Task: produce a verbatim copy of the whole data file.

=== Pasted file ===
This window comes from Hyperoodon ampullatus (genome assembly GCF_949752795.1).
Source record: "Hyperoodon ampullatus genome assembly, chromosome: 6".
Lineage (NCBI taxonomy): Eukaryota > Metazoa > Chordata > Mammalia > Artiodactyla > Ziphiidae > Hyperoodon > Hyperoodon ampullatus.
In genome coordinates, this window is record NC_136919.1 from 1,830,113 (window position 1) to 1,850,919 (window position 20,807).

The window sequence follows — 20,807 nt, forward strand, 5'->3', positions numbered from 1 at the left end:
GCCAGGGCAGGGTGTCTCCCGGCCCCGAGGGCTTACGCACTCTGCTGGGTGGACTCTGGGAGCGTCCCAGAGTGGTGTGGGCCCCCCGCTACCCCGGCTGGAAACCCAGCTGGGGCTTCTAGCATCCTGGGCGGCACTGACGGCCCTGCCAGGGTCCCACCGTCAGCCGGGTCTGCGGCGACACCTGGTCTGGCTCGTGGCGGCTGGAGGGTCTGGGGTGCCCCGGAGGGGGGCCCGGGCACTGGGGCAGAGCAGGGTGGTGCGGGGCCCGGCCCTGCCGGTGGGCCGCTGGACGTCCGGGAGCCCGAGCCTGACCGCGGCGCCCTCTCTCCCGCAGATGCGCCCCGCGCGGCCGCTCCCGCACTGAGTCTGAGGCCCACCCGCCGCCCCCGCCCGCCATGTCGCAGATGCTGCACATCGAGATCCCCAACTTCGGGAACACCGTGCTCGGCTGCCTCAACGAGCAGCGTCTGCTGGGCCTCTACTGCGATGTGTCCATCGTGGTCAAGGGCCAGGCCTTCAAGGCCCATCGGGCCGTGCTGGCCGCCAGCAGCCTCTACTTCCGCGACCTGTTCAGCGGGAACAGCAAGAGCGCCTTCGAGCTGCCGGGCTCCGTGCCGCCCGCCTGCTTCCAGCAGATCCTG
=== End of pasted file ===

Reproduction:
This window comes from Hyperoodon ampullatus (genome assembly GCF_949752795.1).
Source record: "Hyperoodon ampullatus genome assembly, chromosome: 6".
Lineage (NCBI taxonomy): Eukaryota > Metazoa > Chordata > Mammalia > Artiodactyla > Ziphiidae > Hyperoodon > Hyperoodon ampullatus.
In genome coordinates, this window is record NC_136919.1 from 1,830,113 (window position 1) to 1,850,919 (window position 20,807).

The window sequence follows — 20,807 nt, forward strand, 5'->3', positions numbered from 1 at the left end:
GCCAGGGCAGGGTGTCTCCCGGCCCCGAGGGCTTACGCACTCTGCTGGGTGGACTCTGGGAGCGTCCCAGAGTGGTGTGGGCCCCCCGCTACCCCGGCTGGAAACCCAGCTGGGGCTTCTAGCATCCTGGGCGGCACTGACGGCCCTGCCAGGGTCCCACCGTCAGCCGGGTCTGCGGCGACACCTGGTCTGGCTCGTGGCGGCTGGAGGGTCTGGGGTGCCCCGGAGGGGGGCCCGGGCACTGGGGCAGAGCAGGGTGGTGCGGGGCCCGGCCCTGCCGGTGGGCCGCTGGACGTCCGGGAGCCCGAGCCTGACCGCGGCGCCCTCTCTCCCGCAGATGCGCCCCGCGCGGCCGCTCCCGCACTGAGTCTGAGGCCCACCCGCCGCCCCCGCCCGCCATGTCGCAGATGCTGCACATCGAGATCCCCAACTTCGGGAACACCGTGCTCGGCTGCCTCAACGAGCAGCGTCTGCTGGGCCTCTACTGCGATGTGTCCATCGTGGTCAAGGGCCAGGCCTTCAAGGCCCATCGGGCCGTGCTGGCCGCCAGCAGCCTCTACTTCCGCGACCTGTTCAGCGGGAACAGCAAGAGCGCCTTCGAGCTGCCGGGCTCCGTGCCGCCCGCCTGCTTCCAGCAGATCCTG